“We estimate the system level AT-1 and Tier-2 bonds at Rs 3.5 trillion, of which mutual funds hold a sizable 19 per cent share. While we do not have a segregation of mutual funds’ exposure by type of bonds (AT-1, Tier-2, Infra bonds), we believe most of it will be AT-1 and Tier II bonds,” said the brokerage said in a note.
On March 10, the market regulator said that no MF under all its schemes shall own more than 10 per cent of AT-1 bonds and Tier-2 bonds issued by a single issuer. The circular also specifies that no MF scheme can hold more than 10 per cent of its net asset value (NAV) of its debt portfolio in such bonds, and not more than 5 per cent of the NAV of the debt portfolio should be due to such bonds from one issuer.
These norms come into effect from April 1.
“There may not be any immediate repercussion as Sebi has allowed grandfathering of excess investments, but such mutual funds won’t be allowed to invest further instruments until the investments come below the specified limit. However, we do expect some tightening of the AT-1 / Tier-2 bond market going forward depending on individual mutual funds’ appetite,” Nomura said in a note.
Based on the figures available at the end of January, several fund houses don’t meet the at least one of the criteria laid down by Sebi, says Nomura.
For instance, Franklin Templeton MF, ICICI Prudential MF, HDFC MF, SBI MF and Kotak MF hold more than 10 per cent of AT-1 and Tier-2 bonds issued by a single issuer. Similarly, debt schemes of over half a dozen MFs have exposure of more than 10 per cent to such bonds and/or 5 per cent to single issuer of these bonds.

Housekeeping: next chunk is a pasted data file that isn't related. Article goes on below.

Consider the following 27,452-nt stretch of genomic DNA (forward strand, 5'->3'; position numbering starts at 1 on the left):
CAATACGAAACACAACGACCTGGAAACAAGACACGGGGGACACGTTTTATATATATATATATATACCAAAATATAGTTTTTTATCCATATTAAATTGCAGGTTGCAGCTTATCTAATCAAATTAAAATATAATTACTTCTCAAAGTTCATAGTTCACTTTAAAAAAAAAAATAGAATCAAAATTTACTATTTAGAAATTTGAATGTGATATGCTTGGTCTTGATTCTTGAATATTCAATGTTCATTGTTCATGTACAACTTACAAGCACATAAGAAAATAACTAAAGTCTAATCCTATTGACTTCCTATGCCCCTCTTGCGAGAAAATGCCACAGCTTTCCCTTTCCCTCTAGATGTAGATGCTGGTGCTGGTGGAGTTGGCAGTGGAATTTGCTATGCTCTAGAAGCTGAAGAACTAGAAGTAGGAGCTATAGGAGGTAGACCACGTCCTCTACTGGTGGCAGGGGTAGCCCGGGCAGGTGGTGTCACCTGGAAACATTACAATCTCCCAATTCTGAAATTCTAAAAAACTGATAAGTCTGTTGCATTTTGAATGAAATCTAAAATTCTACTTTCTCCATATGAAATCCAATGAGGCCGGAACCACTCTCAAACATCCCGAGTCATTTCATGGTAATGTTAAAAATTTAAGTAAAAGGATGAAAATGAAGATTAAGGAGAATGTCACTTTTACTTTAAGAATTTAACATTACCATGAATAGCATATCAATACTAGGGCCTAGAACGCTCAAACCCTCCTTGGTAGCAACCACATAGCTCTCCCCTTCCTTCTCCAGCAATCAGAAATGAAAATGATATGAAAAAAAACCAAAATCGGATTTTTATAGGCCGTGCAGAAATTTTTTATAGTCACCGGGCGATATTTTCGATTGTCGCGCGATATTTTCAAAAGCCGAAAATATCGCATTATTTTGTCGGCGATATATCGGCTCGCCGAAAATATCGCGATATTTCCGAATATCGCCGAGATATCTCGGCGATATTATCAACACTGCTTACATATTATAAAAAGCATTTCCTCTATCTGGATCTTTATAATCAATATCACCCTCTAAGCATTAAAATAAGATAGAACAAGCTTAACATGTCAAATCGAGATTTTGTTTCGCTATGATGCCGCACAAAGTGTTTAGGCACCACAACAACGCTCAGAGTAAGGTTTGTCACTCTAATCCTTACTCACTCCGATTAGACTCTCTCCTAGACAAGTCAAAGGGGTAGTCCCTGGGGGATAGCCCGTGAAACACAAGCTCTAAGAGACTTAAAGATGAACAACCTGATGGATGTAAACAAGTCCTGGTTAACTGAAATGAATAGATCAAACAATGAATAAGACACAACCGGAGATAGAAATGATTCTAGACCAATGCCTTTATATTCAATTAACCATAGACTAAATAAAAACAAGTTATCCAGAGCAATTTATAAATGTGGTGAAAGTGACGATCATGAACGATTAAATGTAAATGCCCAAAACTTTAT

Nomura has computed limits at an asset management company level after excluding debt assets under management (AuM) for short duration, ultra-short duration, money market/liquid and GILT schemes.
Meanwhile a study conducted by rating agency Crisil has revealed that 36 schemes spread across 13 fund houses breach the cap of 10 per cent on such bonds at scheme-level. The analysis by Crisil is based on data at the end of February 2021. The rating agency also analysis finds that the banking and public sector undertaking (PSU) fund category has the highest number of schemes (seven) exceeding the 10 per cent cap in such securities. It is followed by the credit risk fund (five), medium duration fund (four), medium to long duration funds (four), and dynamic bond fund (three) categories.
Piyush Gupta, Director, CRISIL Funds Research, said “In the medium to long term, with the restrictions in place, it could reduce appetite among MFs for these securities, thus limiting the risk for investors. This is also prudent given the advent of hordes of individual investors in to debt funds. They may not have the ability to understand MF portfolios and gauge risk, especially in such type of bonds – we saw how they were caught unaware by the recent write-offs.”